OPENING PANDORA'S BOX? ESPN's Skip Bayless said, "When an NFL game starts, that uniform code must be enforced. It must be held sacred, or you’ll open a Pandora’s Box of all sorts of players deciding to commemorate or honor whatever issue or memory that they so choose. It could be religious, it could be political, it could be anything. You just can’t let one start because how do you say ‘no’ to the next one and ‘no’ to the next one" ("First Take," ESPN2, 9/9). ESPN's Greenberg: "I understand both sides of it because I could see … some players might try to make some sort of statement that might not be what everyone wants to see. I don’t know how anyone would be offended by someone wearing red, white and blue cleats, but I could see certain things that someone might do that could offend some people." ESPN's Mike Golic asked, "As a player, do you need to take it to that extreme? Some players feel they need to do that. They do it because they want to be patriotic, they do it because they want the attention, who knows what the reason could be. This is such an emotional thing, what this weekend stands for. The league’s response will be interesting to me.” Greenberg said he believes the NFL will "do what they always do: I think they will very quietly fine Lance Briggs and any other players that do things like that.” But he added that all "fine money gathered for that day should go to 9/11 charities” ("Mike & Mike in the Morning," ESPN Radio, 9/9).
As the '11 NFL season kicked off Thursday night, a study by SportsBusiness Daily shows that fewer than a dozen top-level NFL team execs are confirmed to be on Twitter. Colts Owner Jim Irsay’s quirky and candid posts quickly made him a must-follow after he joined the social media site last year, and that is reflected by his more than 59,000 followers. But so far the vast majority of his peers -- owners, team presidents, GMs and Exec VPs -- have chosen not to follow in his footsteps. That low number comes after a recent poll from Turkey Sports & Entertainment that found 70% of all sports execs are not on Twitter. While a notable number of NFL league officials are on Twitter, from Commissioner Roger Goodell to Senior VP/PR Greg Aiello, few team owners and execs have followed suit. Irsay is one of just three NFL team owners confirmed by SBD to be on Twitter, along with Woody Johnson (Jets) and Paul Allen (Seahawks). On the business side, only two top-level team execs -- Jets Exec VP/Business Operations Matt Higgins and Lions President Tom Lewand -- have active Twitter handles, while a handful of their counterparts in football operations have confirmed accounts. Broncos Exec VP/Football Operations John Elway, who tweeted just 12 times in August, leads all front-office personnel with more than 103,000 followers. A few NFL team execs appear to have accounts, including Patriots President Jonathan Kraft and Cardinals President Michael Bidwill, but those could not be verified. The following list shows confirmed Twitter handles and relevant data for NFL team execs at the owner, president, GM or Exec VP level, as of Sept. 7, 2011.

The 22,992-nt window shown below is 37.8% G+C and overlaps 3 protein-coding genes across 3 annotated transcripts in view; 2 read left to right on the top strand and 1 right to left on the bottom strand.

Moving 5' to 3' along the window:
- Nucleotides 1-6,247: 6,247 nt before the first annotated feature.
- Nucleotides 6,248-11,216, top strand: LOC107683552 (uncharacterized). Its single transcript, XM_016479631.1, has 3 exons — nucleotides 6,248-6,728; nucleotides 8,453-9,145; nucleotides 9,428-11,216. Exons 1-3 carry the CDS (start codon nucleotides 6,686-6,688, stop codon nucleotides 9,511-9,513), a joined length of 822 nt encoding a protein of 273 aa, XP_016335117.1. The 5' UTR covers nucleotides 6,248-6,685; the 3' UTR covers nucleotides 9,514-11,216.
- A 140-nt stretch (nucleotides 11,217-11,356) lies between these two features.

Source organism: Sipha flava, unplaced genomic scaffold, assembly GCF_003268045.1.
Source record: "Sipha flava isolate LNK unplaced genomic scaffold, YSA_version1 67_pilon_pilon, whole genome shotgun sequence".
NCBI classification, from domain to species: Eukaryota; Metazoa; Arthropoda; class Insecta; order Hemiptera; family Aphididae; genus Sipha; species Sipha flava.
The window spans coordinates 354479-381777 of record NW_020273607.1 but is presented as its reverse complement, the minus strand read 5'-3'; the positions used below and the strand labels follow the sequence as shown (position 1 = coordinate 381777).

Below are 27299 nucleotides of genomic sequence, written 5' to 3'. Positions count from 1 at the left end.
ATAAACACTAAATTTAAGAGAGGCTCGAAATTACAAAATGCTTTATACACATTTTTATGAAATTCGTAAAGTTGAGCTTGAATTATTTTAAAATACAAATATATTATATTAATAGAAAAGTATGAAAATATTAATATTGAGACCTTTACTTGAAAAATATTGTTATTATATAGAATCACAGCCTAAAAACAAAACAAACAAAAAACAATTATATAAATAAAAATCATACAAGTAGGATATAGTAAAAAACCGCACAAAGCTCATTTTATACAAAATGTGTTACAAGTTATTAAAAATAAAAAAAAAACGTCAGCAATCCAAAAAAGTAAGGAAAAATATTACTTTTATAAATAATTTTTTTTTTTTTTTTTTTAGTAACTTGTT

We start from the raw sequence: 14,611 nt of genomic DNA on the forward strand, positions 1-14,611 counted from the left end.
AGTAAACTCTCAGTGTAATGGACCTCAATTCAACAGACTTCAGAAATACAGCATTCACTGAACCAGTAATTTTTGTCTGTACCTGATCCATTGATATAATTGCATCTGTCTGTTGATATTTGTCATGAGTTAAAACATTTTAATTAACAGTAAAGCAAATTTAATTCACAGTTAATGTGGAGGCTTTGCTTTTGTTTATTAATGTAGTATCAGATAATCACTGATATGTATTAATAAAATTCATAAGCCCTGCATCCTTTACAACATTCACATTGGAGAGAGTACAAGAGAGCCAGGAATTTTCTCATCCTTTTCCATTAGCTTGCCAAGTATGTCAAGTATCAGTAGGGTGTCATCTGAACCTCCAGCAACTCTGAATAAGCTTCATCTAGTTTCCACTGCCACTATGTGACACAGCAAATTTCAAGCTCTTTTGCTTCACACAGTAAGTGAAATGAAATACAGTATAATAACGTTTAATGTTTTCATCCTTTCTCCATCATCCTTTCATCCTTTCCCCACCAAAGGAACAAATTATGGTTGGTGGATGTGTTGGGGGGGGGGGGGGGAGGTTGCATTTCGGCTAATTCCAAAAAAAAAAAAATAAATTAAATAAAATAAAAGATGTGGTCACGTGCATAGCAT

NFL TEAM OWNERSFOLLOWERSTWEETSLAST TWEET Colts Owner Jim Irsay59,6804,909Sept. 7 Seahawks Owner Paul Allen21,337109Aug. 31 Jets Owner Woody Johnson14,45433May 6 NFL TEAM EXECSFOLLOWERSTWEETSLAST TWEET Broncos Exec VP/Football
Operations John Elway103,159117Sept. 6
Jets Exec VP/Business Operations Matt Higgins15,2265,243Sept. 7 Falcons President & CEO Rich McKay3,43265May '09 Lions President Tom Lewand2,56415Aug. 29 Rams Exec VP/Football Operations
& COO Kevin Demoff64857Sept. 1
THERE'S NO "I" IN TEAM? In surveying NFL franchises about their organizational philosophy, most teams expressed a preference to let verified team accounts communicate the message. Several clubs, notably the Patriots (128,674 followers), Bengals (47,440) and Raiders (75,487), asserted that while individual execs are not on Twitter, they do interact on the social media platform as part of a greater franchise-wide effort. “Although our executives are not on Twitter individually, each may use (and many do use) our organizational Twitter account to disseminate messages to our fans,” Raiders Chief Exec Amy Trask wrote in an e-mail. “Sometimes those messages are tweeted with attribution (‘Amy Trask says’ or ‘message from Amy Trask’) and sometimes the content is delivered without attribution, if attribution seems unnecessary.” After the Raiders abstained from voting on the NFL’s new 10-year CBA, the only franchise to do so, the @Raiders account posted several comments attributed to Trask. “We have profound philosophical differences on a number of issues -- both of a football and economic nature,” one tweet read. Higgins sees the benefit of engaging on a personal level with fans. “We have a deep commitment to transparency and engagement, so if you’re going to talk to the talk, you’ve got to walk the walk at the highest levels of the organization,” Higgins said. “Fans say they want to connect with teams and personalities. … The benefits (of Twitter) far outweigh the negatives.” Higgins also cited the value of immediate interaction with fans, who hold him accountable for both his actions and those of the Jets.